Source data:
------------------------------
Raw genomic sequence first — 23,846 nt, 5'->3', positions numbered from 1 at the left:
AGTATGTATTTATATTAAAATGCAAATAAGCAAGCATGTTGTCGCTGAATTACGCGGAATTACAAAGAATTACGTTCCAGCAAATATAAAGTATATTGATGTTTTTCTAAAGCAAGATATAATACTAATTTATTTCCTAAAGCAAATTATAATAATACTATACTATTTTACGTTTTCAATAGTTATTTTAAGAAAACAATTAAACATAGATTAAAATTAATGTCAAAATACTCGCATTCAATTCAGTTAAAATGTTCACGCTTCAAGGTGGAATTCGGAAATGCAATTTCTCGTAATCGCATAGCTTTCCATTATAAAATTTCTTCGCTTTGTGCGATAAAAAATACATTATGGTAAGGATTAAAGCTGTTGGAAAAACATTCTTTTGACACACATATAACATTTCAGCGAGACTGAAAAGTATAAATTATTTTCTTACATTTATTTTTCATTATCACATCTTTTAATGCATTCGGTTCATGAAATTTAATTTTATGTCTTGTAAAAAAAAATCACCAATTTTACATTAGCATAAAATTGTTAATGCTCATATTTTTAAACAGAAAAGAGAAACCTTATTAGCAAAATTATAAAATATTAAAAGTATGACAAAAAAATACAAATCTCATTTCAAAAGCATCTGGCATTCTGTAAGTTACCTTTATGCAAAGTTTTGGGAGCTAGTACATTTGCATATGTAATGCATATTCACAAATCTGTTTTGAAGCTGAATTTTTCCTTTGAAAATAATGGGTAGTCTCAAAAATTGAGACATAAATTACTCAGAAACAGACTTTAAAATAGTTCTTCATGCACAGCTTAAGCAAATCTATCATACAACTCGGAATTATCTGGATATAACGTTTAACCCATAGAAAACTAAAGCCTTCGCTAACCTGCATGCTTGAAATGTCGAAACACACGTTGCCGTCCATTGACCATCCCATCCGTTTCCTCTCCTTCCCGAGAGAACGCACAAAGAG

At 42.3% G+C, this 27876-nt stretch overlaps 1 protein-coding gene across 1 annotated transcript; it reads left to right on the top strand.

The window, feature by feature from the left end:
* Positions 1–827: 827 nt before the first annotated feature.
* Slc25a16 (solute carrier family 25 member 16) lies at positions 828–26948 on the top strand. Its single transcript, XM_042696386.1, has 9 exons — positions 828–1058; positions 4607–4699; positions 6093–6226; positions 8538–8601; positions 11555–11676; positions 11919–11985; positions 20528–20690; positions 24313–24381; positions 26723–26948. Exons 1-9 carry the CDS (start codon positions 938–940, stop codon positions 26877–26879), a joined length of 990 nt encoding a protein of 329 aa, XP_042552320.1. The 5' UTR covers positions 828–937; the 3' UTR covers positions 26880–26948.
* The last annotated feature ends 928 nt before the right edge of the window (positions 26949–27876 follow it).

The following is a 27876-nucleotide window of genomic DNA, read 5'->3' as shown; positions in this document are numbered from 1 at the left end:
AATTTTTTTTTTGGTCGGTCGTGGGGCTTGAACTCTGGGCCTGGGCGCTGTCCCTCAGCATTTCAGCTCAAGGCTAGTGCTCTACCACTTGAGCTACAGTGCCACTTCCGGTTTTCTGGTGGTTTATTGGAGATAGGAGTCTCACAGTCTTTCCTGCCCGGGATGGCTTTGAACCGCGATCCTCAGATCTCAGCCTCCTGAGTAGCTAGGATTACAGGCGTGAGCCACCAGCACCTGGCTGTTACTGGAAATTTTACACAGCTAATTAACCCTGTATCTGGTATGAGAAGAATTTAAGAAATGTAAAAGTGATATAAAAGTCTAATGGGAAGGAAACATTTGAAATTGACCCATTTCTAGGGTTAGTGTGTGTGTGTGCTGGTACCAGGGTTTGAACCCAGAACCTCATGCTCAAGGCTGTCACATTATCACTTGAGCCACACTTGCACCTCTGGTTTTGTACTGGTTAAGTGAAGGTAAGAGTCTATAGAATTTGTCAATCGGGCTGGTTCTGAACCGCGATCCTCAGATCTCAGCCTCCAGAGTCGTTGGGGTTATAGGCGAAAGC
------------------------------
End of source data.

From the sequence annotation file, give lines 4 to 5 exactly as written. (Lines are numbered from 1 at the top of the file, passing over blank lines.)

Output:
The window, feature by feature from the left end:
* Positions 1–827: 827 nt before the first annotated feature.